JF: I applaud the drive to cut back to the basics, and the overall look of this cover does that, but it would be much stronger if one element—I’m thinking the kites—was allowed to predominate instead of disappearing into the distance.


Dave Pryor submitted God Makings I: The New Hubris designed by Dave Pryor. “The theme of the book is AI coming to believe in God and desperately trying to prove that they have souls too. A human fossil reaching for the remains of an advanced gun implies that the consequences for humanity are not good.”

God Makings I: The New Hubris
JF: Love the style of this cover and its strong graphic appeal, partly due to the limited colors used and the great coordination between the sketch and the loose style of the main font. Not sure the “advanced gun” will have the impact needed, however.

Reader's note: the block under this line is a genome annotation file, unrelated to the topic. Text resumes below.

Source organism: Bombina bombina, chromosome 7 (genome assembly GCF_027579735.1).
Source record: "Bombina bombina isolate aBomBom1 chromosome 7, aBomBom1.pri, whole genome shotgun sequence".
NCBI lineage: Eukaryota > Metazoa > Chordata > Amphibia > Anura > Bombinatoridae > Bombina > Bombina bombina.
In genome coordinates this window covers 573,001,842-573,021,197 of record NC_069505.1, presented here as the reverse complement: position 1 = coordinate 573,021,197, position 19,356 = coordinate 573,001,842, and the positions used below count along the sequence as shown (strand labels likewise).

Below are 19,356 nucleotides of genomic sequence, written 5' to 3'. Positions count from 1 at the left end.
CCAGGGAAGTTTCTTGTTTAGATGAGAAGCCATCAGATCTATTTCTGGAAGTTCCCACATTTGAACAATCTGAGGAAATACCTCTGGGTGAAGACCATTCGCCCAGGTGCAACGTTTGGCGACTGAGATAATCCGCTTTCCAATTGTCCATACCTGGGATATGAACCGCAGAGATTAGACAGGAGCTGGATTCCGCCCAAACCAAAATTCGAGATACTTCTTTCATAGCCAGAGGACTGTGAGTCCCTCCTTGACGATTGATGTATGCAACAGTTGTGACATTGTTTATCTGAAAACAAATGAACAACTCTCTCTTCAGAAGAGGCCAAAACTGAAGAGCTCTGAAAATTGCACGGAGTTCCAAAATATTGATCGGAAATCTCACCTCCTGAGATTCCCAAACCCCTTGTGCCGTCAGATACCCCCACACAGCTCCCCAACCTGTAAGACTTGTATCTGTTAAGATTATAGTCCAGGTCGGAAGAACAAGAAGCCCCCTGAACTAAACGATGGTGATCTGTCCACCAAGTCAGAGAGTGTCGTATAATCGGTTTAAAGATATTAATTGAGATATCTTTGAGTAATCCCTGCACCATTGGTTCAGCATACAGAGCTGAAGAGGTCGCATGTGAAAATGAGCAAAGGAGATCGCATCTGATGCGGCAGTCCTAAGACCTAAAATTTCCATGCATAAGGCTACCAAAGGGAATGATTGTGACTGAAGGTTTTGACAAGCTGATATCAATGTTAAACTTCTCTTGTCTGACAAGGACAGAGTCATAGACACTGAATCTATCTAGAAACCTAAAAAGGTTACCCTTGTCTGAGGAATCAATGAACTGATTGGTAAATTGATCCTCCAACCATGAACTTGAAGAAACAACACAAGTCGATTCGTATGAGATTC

David Joray submitted After the Lenses designed by Paula Ibey. “The foreground features the main protagonist, Kala, whose look was inspired by an image from the anime, Kaze no Yojimbo (which is based on Akira Kurosawa’s film, Yojimbo). The background is the skyline of Baltimore, MD, where the story takes place. Thanks!”

After the Lenses
JF: Interesting use of an anime-style illustration.


Deborah Coonts submitted The Housewife Assassin Gets Lucky designed by Andy Brown.

The Housewife Assassin Gets Lucky
JF: Visually way too confusing, and all the conflicting strong colors don’t help.


E A Naidoo submitted Chaos in the Storm designed by Faye Faye. “My book is secrets and cover-ups in a Church.”

Chaos in the Storm